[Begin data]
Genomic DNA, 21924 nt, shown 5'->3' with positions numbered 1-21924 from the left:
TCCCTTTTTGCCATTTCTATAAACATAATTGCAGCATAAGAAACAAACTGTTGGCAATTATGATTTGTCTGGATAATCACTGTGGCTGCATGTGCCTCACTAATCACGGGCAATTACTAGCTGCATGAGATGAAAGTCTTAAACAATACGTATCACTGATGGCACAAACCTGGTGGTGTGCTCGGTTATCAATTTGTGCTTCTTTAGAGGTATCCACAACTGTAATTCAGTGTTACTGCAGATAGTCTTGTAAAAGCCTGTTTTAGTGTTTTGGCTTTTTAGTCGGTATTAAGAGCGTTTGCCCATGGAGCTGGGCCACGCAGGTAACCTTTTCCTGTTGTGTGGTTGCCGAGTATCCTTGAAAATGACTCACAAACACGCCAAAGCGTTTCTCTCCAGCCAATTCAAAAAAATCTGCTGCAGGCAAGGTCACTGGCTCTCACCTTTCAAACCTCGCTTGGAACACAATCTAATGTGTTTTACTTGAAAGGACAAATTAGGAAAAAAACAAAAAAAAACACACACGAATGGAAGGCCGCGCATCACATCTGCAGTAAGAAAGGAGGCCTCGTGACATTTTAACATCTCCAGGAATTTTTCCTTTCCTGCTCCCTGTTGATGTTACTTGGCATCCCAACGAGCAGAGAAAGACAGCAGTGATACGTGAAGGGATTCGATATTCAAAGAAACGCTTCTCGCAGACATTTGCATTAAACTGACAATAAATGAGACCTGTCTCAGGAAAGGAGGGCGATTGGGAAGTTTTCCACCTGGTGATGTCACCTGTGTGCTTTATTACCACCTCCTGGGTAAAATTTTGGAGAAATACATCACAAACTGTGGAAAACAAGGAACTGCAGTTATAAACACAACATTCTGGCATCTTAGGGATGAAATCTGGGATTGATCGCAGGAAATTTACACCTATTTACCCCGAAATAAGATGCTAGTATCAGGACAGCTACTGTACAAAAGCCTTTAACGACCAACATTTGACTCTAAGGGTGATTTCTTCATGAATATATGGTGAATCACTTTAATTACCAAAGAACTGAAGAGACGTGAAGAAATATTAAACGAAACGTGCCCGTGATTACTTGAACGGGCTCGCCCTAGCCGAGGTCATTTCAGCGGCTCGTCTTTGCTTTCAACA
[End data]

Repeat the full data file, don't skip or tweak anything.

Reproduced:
Genomic DNA, 21924 nt, shown 5'->3' with positions numbered 1-21924 from the left:
TCCCTTTTTGCCATTTCTATAAACATAATTGCAGCATAAGAAACAAACTGTTGGCAATTATGATTTGTCTGGATAATCACTGTGGCTGCATGTGCCTCACTAATCACGGGCAATTACTAGCTGCATGAGATGAAAGTCTTAAACAATACGTATCACTGATGGCACAAACCTGGTGGTGTGCTCGGTTATCAATTTGTGCTTCTTTAGAGGTATCCACAACTGTAATTCAGTGTTACTGCAGATAGTCTTGTAAAAGCCTGTTTTAGTGTTTTGGCTTTTTAGTCGGTATTAAGAGCGTTTGCCCATGGAGCTGGGCCACGCAGGTAACCTTTTCCTGTTGTGTGGTTGCCGAGTATCCTTGAAAATGACTCACAAACACGCCAAAGCGTTTCTCTCCAGCCAATTCAAAAAAATCTGCTGCAGGCAAGGTCACTGGCTCTCACCTTTCAAACCTCGCTTGGAACACAATCTAATGTGTTTTACTTGAAAGGACAAATTAGGAAAAAAACAAAAAAAAACACACACGAATGGAAGGCCGCGCATCACATCTGCAGTAAGAAAGGAGGCCTCGTGACATTTTAACATCTCCAGGAATTTTTCCTTTCCTGCTCCCTGTTGATGTTACTTGGCATCCCAACGAGCAGAGAAAGACAGCAGTGATACGTGAAGGGATTCGATATTCAAAGAAACGCTTCTCGCAGACATTTGCATTAAACTGACAATAAATGAGACCTGTCTCAGGAAAGGAGGGCGATTGGGAAGTTTTCCACCTGGTGATGTCACCTGTGTGCTTTATTACCACCTCCTGGGTAAAATTTTGGAGAAATACATCACAAACTGTGGAAAACAAGGAACTGCAGTTATAAACACAACATTCTGGCATCTTAGGGATGAAATCTGGGATTGATCGCAGGAAATTTACACCTATTTACCCCGAAATAAGATGCTAGTATCAGGACAGCTACTGTACAAAAGCCTTTAACGACCAACATTTGACTCTAAGGGTGATTTCTTCATGAATATATGGTGAATCACTTTAATTACCAAAGAACTGAAGAGACGTGAAGAAATATTAAACGAAACGTGCCCGTGATTACTTGAACGGGCTCGCCCTAGCCGAGGTCATTTCAGCGGCTCGTCTTTGCTTTCAACA